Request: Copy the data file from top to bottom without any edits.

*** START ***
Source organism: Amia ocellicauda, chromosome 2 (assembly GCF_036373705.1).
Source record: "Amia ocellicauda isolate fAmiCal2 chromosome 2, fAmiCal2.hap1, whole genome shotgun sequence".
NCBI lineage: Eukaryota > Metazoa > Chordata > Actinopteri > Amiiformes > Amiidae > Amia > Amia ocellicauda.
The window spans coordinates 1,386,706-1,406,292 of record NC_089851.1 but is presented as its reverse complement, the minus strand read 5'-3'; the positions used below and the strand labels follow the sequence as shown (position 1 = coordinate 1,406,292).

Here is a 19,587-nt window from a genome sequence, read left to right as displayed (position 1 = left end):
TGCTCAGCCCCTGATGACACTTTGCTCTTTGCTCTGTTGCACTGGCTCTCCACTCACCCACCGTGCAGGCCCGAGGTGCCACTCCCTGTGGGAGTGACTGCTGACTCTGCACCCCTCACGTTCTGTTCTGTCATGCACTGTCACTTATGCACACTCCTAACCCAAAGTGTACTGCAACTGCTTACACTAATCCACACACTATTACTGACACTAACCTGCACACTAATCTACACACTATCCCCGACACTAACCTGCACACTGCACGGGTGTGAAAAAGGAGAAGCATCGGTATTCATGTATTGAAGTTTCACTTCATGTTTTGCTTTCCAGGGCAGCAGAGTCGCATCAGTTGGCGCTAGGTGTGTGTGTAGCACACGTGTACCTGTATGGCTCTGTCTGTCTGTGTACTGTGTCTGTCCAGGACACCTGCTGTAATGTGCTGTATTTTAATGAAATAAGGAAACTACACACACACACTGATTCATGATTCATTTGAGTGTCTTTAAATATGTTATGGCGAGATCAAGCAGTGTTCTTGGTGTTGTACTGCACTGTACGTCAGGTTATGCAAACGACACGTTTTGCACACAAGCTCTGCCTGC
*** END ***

Source organism: Amia ocellicauda, chromosome 2 (assembly GCF_036373705.1).
Source record: "Amia ocellicauda isolate fAmiCal2 chromosome 2, fAmiCal2.hap1, whole genome shotgun sequence".
NCBI lineage: Eukaryota > Metazoa > Chordata > Actinopteri > Amiiformes > Amiidae > Amia > Amia ocellicauda.
The window spans coordinates 1,386,706-1,406,292 of record NC_089851.1 but is presented as its reverse complement, the minus strand read 5'-3'; the positions used below and the strand labels follow the sequence as shown (position 1 = coordinate 1,406,292).

Here is a 19,587-nt window from a genome sequence, read left to right as displayed (position 1 = left end):
TGCTCAGCCCCTGATGACACTTTGCTCTTTGCTCTGTTGCACTGGCTCTCCACTCACCCACCGTGCAGGCCCGAGGTGCCACTCCCTGTGGGAGTGACTGCTGACTCTGCACCCCTCACGTTCTGTTCTGTCATGCACTGTCACTTATGCACACTCCTAACCCAAAGTGTACTGCAACTGCTTACACTAATCCACACACTATTACTGACACTAACCTGCACACTAATCTACACACTATCCCCGACACTAACCTGCACACTGCACGGGTGTGAAAAAGGAGAAGCATCGGTATTCATGTATTGAAGTTTCACTTCATGTTTTGCTTTCCAGGGCAGCAGAGTCGCATCAGTTGGCGCTAGGTGTGTGTGTAGCACACGTGTACCTGTATGGCTCTGTCTGTCTGTGTACTGTGTCTGTCCAGGACACCTGCTGTAATGTGCTGTATTTTAATGAAATAAGGAAACTACACACACACACTGATTCATGATTCATTTGAGTGTCTTTAAATATGTTATGGCGAGATCAAGCAGTGTTCTTGGTGTTGTACTGCACTGTACGTCAGGTTATGCAAACGACACGTTTTGCACACAAGCTCTGCCTGC